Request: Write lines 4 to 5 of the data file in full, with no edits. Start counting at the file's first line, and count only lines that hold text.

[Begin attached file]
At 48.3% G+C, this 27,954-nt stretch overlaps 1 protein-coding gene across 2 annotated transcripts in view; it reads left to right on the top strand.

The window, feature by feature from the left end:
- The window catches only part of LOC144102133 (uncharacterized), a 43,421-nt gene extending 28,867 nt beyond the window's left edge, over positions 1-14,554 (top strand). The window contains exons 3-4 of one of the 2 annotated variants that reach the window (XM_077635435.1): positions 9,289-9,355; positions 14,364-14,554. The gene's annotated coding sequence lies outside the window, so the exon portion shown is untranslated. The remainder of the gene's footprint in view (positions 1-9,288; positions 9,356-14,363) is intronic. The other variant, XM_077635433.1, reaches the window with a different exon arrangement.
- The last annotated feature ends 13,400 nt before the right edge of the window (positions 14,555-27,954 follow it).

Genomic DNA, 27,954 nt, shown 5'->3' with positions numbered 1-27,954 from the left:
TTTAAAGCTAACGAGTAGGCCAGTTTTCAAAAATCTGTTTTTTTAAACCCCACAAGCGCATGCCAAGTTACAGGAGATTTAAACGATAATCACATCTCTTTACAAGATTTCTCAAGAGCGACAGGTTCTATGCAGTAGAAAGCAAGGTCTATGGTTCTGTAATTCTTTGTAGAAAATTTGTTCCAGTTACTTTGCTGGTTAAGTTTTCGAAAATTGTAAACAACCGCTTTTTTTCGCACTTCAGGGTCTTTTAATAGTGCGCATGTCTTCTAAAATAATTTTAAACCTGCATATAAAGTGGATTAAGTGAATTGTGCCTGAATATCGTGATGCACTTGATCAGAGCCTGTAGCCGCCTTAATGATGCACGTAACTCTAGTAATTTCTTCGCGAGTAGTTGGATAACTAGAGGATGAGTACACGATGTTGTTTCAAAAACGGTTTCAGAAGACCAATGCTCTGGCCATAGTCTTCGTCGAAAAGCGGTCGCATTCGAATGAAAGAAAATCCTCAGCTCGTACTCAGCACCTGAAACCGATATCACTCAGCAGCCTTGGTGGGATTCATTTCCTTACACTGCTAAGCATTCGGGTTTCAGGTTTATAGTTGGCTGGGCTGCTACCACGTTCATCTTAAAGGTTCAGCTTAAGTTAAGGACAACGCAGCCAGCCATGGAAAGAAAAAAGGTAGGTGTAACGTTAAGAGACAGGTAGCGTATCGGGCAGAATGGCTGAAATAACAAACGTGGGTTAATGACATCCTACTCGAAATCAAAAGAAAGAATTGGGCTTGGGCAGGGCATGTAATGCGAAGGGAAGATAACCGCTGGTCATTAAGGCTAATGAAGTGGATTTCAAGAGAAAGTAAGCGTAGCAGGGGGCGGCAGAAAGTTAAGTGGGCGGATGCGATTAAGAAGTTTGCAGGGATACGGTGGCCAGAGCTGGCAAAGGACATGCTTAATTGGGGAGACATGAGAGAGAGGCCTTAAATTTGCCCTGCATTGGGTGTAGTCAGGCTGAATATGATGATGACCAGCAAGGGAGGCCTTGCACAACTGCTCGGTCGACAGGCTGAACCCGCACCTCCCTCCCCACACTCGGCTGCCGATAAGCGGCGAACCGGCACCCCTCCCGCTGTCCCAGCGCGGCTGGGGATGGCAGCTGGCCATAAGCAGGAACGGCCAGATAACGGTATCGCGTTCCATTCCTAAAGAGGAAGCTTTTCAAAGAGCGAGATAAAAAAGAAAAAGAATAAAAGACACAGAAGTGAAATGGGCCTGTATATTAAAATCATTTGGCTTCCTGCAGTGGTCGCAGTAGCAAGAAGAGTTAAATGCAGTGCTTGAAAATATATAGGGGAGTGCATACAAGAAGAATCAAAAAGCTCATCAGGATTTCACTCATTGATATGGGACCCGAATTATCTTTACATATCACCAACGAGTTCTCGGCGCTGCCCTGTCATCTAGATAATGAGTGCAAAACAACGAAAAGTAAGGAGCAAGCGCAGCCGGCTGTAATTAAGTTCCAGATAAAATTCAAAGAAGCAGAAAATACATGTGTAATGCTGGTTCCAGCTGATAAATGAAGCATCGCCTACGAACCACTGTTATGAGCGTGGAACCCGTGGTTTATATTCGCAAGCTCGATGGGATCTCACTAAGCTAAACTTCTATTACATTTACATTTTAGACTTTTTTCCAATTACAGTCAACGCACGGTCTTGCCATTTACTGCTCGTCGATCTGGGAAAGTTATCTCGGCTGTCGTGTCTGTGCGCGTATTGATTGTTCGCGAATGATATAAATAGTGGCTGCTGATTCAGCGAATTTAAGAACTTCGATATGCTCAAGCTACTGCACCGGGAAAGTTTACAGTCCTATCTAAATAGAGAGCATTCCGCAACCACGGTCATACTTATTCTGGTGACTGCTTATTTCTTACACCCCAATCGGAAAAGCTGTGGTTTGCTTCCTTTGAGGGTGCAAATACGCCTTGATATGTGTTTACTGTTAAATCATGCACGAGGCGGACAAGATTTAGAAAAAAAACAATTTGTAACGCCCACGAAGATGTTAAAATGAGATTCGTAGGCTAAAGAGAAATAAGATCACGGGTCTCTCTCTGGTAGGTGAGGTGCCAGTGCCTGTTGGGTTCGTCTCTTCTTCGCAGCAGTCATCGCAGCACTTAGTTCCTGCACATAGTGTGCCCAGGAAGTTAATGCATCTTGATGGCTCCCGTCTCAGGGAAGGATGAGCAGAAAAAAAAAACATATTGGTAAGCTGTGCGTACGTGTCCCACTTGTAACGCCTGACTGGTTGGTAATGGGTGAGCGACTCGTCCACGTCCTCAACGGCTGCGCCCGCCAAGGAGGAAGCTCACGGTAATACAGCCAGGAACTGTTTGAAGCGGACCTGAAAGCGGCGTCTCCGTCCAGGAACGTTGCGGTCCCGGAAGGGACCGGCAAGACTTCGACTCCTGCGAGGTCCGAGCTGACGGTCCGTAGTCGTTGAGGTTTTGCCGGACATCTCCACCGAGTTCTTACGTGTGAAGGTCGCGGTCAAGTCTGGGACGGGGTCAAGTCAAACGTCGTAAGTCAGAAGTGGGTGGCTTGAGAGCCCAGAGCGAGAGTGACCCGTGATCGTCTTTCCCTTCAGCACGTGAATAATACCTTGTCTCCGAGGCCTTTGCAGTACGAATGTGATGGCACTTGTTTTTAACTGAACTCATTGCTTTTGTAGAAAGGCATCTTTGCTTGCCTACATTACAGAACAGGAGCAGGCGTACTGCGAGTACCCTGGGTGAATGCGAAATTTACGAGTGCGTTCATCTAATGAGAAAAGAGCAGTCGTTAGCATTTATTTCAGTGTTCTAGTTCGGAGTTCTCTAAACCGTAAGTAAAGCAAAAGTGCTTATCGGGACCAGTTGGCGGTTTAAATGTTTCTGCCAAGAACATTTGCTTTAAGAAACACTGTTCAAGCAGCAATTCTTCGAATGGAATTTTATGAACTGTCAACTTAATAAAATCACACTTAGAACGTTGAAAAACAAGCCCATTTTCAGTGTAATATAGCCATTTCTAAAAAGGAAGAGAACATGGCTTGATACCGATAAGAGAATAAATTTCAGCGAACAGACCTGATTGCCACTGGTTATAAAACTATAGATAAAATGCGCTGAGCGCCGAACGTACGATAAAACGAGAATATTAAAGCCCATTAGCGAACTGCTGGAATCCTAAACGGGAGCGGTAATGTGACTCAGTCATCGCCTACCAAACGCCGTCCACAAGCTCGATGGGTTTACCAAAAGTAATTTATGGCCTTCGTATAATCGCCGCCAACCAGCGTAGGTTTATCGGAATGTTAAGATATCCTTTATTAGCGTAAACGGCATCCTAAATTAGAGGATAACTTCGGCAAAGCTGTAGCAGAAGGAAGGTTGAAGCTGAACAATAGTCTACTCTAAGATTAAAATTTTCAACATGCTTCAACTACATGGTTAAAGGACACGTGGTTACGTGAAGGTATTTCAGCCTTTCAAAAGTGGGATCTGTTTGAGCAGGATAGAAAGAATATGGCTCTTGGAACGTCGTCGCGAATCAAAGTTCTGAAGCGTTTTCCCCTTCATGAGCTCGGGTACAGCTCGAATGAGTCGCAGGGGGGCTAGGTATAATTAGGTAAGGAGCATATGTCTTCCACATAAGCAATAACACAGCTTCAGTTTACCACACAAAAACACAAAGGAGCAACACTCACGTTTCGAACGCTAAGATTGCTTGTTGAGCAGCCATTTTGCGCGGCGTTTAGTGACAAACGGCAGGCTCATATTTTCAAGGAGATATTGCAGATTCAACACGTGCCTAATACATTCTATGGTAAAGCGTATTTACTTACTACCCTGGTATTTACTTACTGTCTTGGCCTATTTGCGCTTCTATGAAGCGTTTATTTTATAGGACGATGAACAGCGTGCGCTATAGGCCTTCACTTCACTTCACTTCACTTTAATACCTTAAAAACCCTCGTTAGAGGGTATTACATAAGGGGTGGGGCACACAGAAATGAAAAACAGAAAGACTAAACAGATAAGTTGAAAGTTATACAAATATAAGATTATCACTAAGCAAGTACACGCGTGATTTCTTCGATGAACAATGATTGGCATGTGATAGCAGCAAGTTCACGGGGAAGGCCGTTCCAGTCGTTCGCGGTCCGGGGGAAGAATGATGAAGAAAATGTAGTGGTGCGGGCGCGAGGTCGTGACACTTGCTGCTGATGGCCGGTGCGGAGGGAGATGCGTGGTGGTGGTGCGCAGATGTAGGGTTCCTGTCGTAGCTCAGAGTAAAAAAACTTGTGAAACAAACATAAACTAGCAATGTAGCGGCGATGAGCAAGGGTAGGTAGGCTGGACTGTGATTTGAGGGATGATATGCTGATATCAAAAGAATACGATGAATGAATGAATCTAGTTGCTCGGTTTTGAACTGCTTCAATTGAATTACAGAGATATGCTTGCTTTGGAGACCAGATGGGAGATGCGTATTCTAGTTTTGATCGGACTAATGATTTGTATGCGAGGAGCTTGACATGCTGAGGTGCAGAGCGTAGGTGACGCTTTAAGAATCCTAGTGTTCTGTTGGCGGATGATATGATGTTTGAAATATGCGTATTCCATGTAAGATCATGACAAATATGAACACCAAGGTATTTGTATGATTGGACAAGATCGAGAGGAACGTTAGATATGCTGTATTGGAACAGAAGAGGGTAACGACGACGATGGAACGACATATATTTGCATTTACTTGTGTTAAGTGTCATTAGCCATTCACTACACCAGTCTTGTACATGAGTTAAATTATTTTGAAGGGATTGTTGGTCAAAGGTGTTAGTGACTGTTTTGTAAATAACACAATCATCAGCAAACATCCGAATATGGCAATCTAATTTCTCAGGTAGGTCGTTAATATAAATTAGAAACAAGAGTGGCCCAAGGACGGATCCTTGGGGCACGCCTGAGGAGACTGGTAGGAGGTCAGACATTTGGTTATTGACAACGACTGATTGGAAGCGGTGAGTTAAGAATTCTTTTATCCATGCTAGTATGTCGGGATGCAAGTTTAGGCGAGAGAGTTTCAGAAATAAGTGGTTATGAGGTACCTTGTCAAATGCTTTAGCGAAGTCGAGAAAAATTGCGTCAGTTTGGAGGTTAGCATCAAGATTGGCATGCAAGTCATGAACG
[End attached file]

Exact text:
- The last annotated feature ends 13,400 nt before the right edge of the window (positions 14,555-27,954 follow it).

Genomic DNA, 27,954 nt, shown 5'->3' with positions numbered 1-27,954 from the left: